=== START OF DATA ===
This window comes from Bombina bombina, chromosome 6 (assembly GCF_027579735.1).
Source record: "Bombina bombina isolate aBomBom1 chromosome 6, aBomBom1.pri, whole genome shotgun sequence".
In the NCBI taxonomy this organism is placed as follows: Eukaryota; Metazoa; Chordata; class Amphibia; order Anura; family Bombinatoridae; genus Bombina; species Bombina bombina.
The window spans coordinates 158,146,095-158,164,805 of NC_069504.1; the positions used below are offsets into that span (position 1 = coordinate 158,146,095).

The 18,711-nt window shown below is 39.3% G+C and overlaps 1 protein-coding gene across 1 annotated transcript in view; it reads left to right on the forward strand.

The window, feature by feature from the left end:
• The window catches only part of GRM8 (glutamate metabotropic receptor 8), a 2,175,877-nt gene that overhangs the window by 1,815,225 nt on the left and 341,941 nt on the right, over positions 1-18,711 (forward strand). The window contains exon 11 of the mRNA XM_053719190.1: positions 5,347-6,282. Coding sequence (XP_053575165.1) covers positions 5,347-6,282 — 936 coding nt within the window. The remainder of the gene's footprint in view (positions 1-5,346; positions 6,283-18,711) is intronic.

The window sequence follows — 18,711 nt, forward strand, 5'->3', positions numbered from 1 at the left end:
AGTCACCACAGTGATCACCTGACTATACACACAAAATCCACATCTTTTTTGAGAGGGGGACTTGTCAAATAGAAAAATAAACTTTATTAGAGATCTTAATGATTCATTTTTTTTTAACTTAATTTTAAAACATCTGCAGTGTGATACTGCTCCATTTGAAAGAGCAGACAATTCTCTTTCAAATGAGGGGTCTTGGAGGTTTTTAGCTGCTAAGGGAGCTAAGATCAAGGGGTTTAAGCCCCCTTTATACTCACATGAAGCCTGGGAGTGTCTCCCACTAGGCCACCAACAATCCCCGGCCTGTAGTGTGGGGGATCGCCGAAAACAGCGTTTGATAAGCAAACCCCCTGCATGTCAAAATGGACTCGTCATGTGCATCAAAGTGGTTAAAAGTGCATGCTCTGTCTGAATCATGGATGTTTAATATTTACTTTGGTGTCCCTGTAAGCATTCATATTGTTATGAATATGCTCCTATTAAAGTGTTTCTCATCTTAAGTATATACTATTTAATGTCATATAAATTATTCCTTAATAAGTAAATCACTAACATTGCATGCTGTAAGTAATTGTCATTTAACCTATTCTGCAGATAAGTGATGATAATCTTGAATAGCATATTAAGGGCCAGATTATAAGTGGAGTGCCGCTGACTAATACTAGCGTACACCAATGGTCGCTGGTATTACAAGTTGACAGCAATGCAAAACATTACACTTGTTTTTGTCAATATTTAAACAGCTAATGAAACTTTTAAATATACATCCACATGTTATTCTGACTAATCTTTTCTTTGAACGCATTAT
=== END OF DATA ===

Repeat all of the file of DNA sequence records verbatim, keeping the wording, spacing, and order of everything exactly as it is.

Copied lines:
This window comes from Bombina bombina, chromosome 6 (assembly GCF_027579735.1).
Source record: "Bombina bombina isolate aBomBom1 chromosome 6, aBomBom1.pri, whole genome shotgun sequence".
In the NCBI taxonomy this organism is placed as follows: Eukaryota; Metazoa; Chordata; class Amphibia; order Anura; family Bombinatoridae; genus Bombina; species Bombina bombina.
The window spans coordinates 158,146,095-158,164,805 of NC_069504.1; the positions used below are offsets into that span (position 1 = coordinate 158,146,095).

The 18,711-nt window shown below is 39.3% G+C and overlaps 1 protein-coding gene across 1 annotated transcript in view; it reads left to right on the forward strand.

The window, feature by feature from the left end:
• The window catches only part of GRM8 (glutamate metabotropic receptor 8), a 2,175,877-nt gene that overhangs the window by 1,815,225 nt on the left and 341,941 nt on the right, over positions 1-18,711 (forward strand). The window contains exon 11 of the mRNA XM_053719190.1: positions 5,347-6,282. Coding sequence (XP_053575165.1) covers positions 5,347-6,282 — 936 coding nt within the window. The remainder of the gene's footprint in view (positions 1-5,346; positions 6,283-18,711) is intronic.

The window sequence follows — 18,711 nt, forward strand, 5'->3', positions numbered from 1 at the left end:
AGTCACCACAGTGATCACCTGACTATACACACAAAATCCACATCTTTTTTGAGAGGGGGACTTGTCAAATAGAAAAATAAACTTTATTAGAGATCTTAATGATTCATTTTTTTTTAACTTAATTTTAAAACATCTGCAGTGTGATACTGCTCCATTTGAAAGAGCAGACAATTCTCTTTCAAATGAGGGGTCTTGGAGGTTTTTAGCTGCTAAGGGAGCTAAGATCAAGGGGTTTAAGCCCCCTTTATACTCACATGAAGCCTGGGAGTGTCTCCCACTAGGCCACCAACAATCCCCGGCCTGTAGTGTGGGGGATCGCCGAAAACAGCGTTTGATAAGCAAACCCCCTGCATGTCAAAATGGACTCGTCATGTGCATCAAAGTGGTTAAAAGTGCATGCTCTGTCTGAATCATGGATGTTTAATATTTACTTTGGTGTCCCTGTAAGCATTCATATTGTTATGAATATGCTCCTATTAAAGTGTTTCTCATCTTAAGTATATACTATTTAATGTCATATAAATTATTCCTTAATAAGTAAATCACTAACATTGCATGCTGTAAGTAATTGTCATTTAACCTATTCTGCAGATAAGTGATGATAATCTTGAATAGCATATTAAGGGCCAGATTATAAGTGGAGTGCCGCTGACTAATACTAGCGTACACCAATGGTCGCTGGTATTACAAGTTGACAGCAATGCAAAACATTACACTTGTTTTTGTCAATATTTAAACAGCTAATGAAACTTTTAAATATACATCCACATGTTATTCTGACTAATCTTTTCTTTGAACGCATTAT